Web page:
Justin Trudeau

Justin Trudeau lobbied by Marco Rubio and NFL to ban U.S. Super Bowl ads

In a couple of weeks, Canadians will be able to watch the U.S. Super Bowl feed with the U.S. commercials for the first time, but the NFL, Florida senator Marco Rubio, and an alliance of Canadian rightsholder Bell Media and several Canadian unions are involved in a last-ditch attempt to prevent that.

Back in July 2015, the NFL formally applied for intervenor status in Bell’s appeal of the initial January 2015 Canadian Radio-Telecommunications Commission (CRTC) decision against the practice of simultaneous substitution (simsub, which puts Canadian commercials on U.S. feeds for events being shown simultaneously on Canadian channels) during the Super Bowl. Under simsub, Canadians could go to Fox on their TV, but they’d be seeing the commercials shown on CTV (which just picks up the Fox broadcast but subs in its own ads). Under this new ruling, Canadians could watch the U.S Super Bowl commercials at the same time and on the same channel as Americans simply by tuning into Fox, which would significantly hurt CTV’s audience and revenue.

While that legal challenge is still being heard in Canada’s federal court of appeal, the league and its allies are now pursuing a different strategy as well; persuading Prime Minister Justin Trudeau to invoke Section 26 (2) of the Broadcasting Act for only the second time in Canadian history to dictate the continuation of simsub. The latest step there, as Bloomberg’s Josh Wingrove and Gerrit De Vynck report, is a letter to Trudeau that Rubio (R-Florida) and fellow senator Ron Johnson (R-Wisconsin) delivered to Canada’s ambassador to the U.S. on Dec. 20. It’s only part of the lobbying efforts, which are also coming from a variety of Canadian sources:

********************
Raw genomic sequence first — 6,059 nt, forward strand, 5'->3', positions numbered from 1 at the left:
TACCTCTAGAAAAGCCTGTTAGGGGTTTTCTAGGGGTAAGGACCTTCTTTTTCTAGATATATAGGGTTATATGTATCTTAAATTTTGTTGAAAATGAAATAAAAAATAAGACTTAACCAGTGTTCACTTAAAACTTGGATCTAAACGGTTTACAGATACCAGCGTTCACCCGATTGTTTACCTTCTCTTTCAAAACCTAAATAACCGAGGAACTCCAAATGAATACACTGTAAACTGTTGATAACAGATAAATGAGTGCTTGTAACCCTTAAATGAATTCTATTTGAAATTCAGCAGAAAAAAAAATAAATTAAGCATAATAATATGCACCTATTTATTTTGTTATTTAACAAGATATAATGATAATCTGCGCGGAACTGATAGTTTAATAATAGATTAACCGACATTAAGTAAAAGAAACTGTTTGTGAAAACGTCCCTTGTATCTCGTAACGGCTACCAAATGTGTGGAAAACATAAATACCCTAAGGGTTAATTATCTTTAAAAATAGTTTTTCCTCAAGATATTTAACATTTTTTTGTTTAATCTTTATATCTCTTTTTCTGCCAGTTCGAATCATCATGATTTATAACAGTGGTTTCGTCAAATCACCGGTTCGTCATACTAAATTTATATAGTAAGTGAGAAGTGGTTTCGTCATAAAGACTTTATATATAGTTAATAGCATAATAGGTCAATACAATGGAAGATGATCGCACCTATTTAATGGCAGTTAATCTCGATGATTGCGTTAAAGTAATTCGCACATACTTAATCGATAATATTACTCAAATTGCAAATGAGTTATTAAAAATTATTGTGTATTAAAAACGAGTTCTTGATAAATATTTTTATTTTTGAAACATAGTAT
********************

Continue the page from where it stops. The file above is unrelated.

Rubio and Wisconsin Senator Ron Johnson wrote Trudeau’s ambassador in Washington on Dec. 20. The CRTC ruling “sends a troubling signal about the value Canada places on its largest trading partner, best customer and close friend,” the Republican senators said, urging a policy reversal.

Three of Trudeau’s own lawmakers have also spoken out against the ruling. They include the chairmen of two parliamentary committees on finance and foreign affairs, Wayne Easter and Bob Nault, as well as backbencher Ken Cardie.

“There is no doubt that the economic consequences of this flawed decision are significant,” Easter and Nault said in a letter to the regulator. “We are asking that the CRTC reverse its position immediately to ensure that our Canadian performers, producers, actors, and broadcasters are provided the same opportunity to showcase Canadian content in Canada.”